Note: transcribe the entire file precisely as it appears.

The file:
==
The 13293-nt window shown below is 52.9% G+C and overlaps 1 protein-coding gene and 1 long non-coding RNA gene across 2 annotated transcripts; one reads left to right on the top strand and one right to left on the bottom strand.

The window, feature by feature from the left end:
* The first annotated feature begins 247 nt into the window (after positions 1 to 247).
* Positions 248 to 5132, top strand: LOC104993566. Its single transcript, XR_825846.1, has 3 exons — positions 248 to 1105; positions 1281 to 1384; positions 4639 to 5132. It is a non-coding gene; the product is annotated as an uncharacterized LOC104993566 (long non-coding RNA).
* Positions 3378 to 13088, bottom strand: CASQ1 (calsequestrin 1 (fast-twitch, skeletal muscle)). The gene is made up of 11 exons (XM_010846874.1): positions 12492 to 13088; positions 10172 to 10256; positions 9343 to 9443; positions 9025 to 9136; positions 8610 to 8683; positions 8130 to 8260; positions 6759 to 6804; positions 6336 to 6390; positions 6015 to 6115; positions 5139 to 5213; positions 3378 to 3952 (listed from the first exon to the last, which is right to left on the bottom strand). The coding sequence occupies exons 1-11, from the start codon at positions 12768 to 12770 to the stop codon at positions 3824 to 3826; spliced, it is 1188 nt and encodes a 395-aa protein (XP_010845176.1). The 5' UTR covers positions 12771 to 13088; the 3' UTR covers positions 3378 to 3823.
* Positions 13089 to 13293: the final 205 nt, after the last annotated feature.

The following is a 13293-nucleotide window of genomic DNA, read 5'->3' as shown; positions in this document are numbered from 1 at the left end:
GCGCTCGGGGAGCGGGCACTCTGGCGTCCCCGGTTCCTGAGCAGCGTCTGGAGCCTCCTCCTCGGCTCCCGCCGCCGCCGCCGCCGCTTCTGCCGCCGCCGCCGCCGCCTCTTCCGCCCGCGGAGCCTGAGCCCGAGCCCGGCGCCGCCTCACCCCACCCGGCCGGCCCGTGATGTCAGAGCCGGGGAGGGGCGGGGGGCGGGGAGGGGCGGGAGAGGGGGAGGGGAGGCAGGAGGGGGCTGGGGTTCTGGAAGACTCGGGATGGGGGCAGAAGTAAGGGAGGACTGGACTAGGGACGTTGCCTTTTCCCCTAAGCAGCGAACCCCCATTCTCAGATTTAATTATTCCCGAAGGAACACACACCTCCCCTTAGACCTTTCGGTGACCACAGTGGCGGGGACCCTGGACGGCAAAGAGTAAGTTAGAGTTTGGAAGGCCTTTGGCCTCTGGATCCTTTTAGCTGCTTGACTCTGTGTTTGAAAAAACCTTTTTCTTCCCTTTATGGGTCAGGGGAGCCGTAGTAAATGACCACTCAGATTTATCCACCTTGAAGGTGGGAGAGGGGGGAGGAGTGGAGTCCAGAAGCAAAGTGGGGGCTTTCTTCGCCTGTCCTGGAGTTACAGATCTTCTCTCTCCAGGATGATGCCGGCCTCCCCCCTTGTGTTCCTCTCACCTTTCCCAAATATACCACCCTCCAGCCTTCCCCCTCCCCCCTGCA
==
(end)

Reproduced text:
The 13293-nt window shown below is 52.9% G+C and overlaps 1 protein-coding gene and 1 long non-coding RNA gene across 2 annotated transcripts; one reads left to right on the top strand and one right to left on the bottom strand.

The window, feature by feature from the left end:
* The first annotated feature begins 247 nt into the window (after positions 1 to 247).
* Positions 248 to 5132, top strand: LOC104993566. Its single transcript, XR_825846.1, has 3 exons — positions 248 to 1105; positions 1281 to 1384; positions 4639 to 5132. It is a non-coding gene; the product is annotated as an uncharacterized LOC104993566 (long non-coding RNA).
* Positions 3378 to 13088, bottom strand: CASQ1 (calsequestrin 1 (fast-twitch, skeletal muscle)). The gene is made up of 11 exons (XM_010846874.1): positions 12492 to 13088; positions 10172 to 10256; positions 9343 to 9443; positions 9025 to 9136; positions 8610 to 8683; positions 8130 to 8260; positions 6759 to 6804; positions 6336 to 6390; positions 6015 to 6115; positions 5139 to 5213; positions 3378 to 3952 (listed from the first exon to the last, which is right to left on the bottom strand). The coding sequence occupies exons 1-11, from the start codon at positions 12768 to 12770 to the stop codon at positions 3824 to 3826; spliced, it is 1188 nt and encodes a 395-aa protein (XP_010845176.1). The 5' UTR covers positions 12771 to 13088; the 3' UTR covers positions 3378 to 3823.
* Positions 13089 to 13293: the final 205 nt, after the last annotated feature.

The following is a 13293-nucleotide window of genomic DNA, read 5'->3' as shown; positions in this document are numbered from 1 at the left end:
GCGCTCGGGGAGCGGGCACTCTGGCGTCCCCGGTTCCTGAGCAGCGTCTGGAGCCTCCTCCTCGGCTCCCGCCGCCGCCGCCGCCGCTTCTGCCGCCGCCGCCGCCGCCTCTTCCGCCCGCGGAGCCTGAGCCCGAGCCCGGCGCCGCCTCACCCCACCCGGCCGGCCCGTGATGTCAGAGCCGGGGAGGGGCGGGGGGCGGGGAGGGGCGGGAGAGGGGGAGGGGAGGCAGGAGGGGGCTGGGGTTCTGGAAGACTCGGGATGGGGGCAGAAGTAAGGGAGGACTGGACTAGGGACGTTGCCTTTTCCCCTAAGCAGCGAACCCCCATTCTCAGATTTAATTATTCCCGAAGGAACACACACCTCCCCTTAGACCTTTCGGTGACCACAGTGGCGGGGACCCTGGACGGCAAAGAGTAAGTTAGAGTTTGGAAGGCCTTTGGCCTCTGGATCCTTTTAGCTGCTTGACTCTGTGTTTGAAAAAACCTTTTTCTTCCCTTTATGGGTCAGGGGAGCCGTAGTAAATGACCACTCAGATTTATCCACCTTGAAGGTGGGAGAGGGGGGAGGAGTGGAGTCCAGAAGCAAAGTGGGGGCTTTCTTCGCCTGTCCTGGAGTTACAGATCTTCTCTCTCCAGGATGATGCCGGCCTCCCCCCTTGTGTTCCTCTCACCTTTCCCAAATATACCACCCTCCAGCCTTCCCCCTCCCCCCTGCA